El Día de los Muertos (Day of the Dead) is a holiday based on ancient Mexican traditions of honoring and celebrating departed loved ones. The three day celebration takes place between October 31 – November 2, there are numerous festivities during the period, and families usually visit the cemetery to decorate the graves of their ancestors and place offerings of food, flowers, and other symbolic gifts.
Day of the Dead is not the Mexican version of Halloween, so there isn’t any trick or treating or scary costumes. The holiday is a cultural event that brings families together to remember the deceased, and people who observe the festival believe that the souls of lost children and adults come down from heaven to reunite with the living during El Día de los Muertos. Some family members stay up all night in the cemetery celebrating loved ones who have passed on, while others hold private gatherings in the home.
The Importance of Remembrance
The Day of the Dead has been observed for hundreds of years in Mexico and other parts of the world, illustrating the enduring tradition of remembering the dead. The holiday normalizes the fact that everyone dies and death is not something to be feared. The celebratory atmosphere of the festival also encourages people to talk openly about life and death with their family members and share cultural beliefs with future generations.
This positive outlook on death and dying is slowly gaining headway in the US. As changing personal preferences affect demand for traditional funerals, many families are choosing to honor their loved ones in new and creative ways. Celebration of life services, cremation memorial ceremonies, and ash scattering events are becoming more popular as Americans come to terms with end of life in the modern society.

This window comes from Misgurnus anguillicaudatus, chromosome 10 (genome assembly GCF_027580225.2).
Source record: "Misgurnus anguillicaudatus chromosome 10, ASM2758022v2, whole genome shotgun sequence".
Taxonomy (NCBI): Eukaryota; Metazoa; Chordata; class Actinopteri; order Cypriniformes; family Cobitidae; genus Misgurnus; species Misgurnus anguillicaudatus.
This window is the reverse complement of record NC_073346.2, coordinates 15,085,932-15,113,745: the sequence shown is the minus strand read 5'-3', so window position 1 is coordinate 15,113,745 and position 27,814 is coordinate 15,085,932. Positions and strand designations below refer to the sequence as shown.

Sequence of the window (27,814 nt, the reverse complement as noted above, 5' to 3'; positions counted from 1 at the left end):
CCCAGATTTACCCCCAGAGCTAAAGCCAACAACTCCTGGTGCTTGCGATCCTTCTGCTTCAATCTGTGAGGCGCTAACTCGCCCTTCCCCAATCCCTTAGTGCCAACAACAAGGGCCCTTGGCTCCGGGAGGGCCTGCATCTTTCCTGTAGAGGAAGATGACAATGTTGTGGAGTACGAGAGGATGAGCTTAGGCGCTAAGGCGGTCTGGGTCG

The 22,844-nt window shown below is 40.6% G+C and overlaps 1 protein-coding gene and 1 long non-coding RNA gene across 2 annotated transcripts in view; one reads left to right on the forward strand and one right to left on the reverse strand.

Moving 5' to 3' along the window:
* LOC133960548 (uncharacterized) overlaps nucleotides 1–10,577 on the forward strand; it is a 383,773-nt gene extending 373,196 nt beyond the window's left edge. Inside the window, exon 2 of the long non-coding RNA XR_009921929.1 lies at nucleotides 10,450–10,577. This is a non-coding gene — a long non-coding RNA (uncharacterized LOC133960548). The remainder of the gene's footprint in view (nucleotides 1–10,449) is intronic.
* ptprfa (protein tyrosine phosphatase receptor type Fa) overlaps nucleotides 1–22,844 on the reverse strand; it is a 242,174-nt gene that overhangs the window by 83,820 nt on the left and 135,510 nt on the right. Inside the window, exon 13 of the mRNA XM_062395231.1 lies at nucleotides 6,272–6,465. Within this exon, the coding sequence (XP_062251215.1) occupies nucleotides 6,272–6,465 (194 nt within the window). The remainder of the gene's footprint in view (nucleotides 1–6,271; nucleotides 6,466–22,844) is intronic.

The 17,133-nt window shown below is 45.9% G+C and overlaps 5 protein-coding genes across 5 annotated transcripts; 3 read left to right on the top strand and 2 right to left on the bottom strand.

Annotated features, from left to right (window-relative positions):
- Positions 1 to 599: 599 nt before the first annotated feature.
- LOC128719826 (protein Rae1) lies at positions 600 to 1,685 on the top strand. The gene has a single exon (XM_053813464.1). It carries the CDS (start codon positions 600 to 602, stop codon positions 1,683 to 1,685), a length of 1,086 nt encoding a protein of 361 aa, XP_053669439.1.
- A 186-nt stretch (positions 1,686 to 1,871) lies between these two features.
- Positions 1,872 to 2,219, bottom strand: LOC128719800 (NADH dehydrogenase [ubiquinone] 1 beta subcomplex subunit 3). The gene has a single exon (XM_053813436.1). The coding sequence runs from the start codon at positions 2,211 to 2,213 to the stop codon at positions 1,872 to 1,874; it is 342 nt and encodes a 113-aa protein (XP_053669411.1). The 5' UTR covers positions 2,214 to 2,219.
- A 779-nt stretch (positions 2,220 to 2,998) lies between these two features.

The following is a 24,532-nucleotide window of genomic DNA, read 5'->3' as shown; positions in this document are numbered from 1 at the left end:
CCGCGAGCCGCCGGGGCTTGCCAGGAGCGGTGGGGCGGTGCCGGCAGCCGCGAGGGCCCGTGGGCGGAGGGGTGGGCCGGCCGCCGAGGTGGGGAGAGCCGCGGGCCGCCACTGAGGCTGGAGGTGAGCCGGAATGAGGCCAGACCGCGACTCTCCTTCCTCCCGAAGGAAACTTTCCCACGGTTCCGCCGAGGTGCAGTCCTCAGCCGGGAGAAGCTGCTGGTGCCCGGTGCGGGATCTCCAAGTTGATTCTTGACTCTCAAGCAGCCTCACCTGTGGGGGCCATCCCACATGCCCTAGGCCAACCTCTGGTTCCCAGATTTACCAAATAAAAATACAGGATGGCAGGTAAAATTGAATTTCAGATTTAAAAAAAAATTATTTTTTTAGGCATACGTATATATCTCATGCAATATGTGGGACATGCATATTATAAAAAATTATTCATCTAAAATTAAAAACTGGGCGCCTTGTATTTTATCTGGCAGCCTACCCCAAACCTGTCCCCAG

The Grief Journey
El Día de los Muertos is a happy time but there can also be an undertone of sadness for those in mourning. The holiday highlights the importance of celebrating the dearly departed even during times of grief. The jovial festivities that welcome the dead back to the living can help people actively cope with their grief.
Grief is a uniquely personal experience and we all grieve in our own way, so it may be difficult to join in a celebration if you are feeling sad. But the traditional memorial events of El Día de los Muertos allow people in mourning to still maintain a relationship with their loved ones. Relationships between people don’t end when someone dies, and the Day of the Dead provides an opportunity to reflect on the life of a loved one and celebrate them even if you are still grieving.
The celebration period of El Día de los Muertos takes place over three days, but you can still honor a deceased family member or special friend during other days of the year. Here are some ideas on how to face significant anniversaries after the death of a loved one.Back to Knowledge Center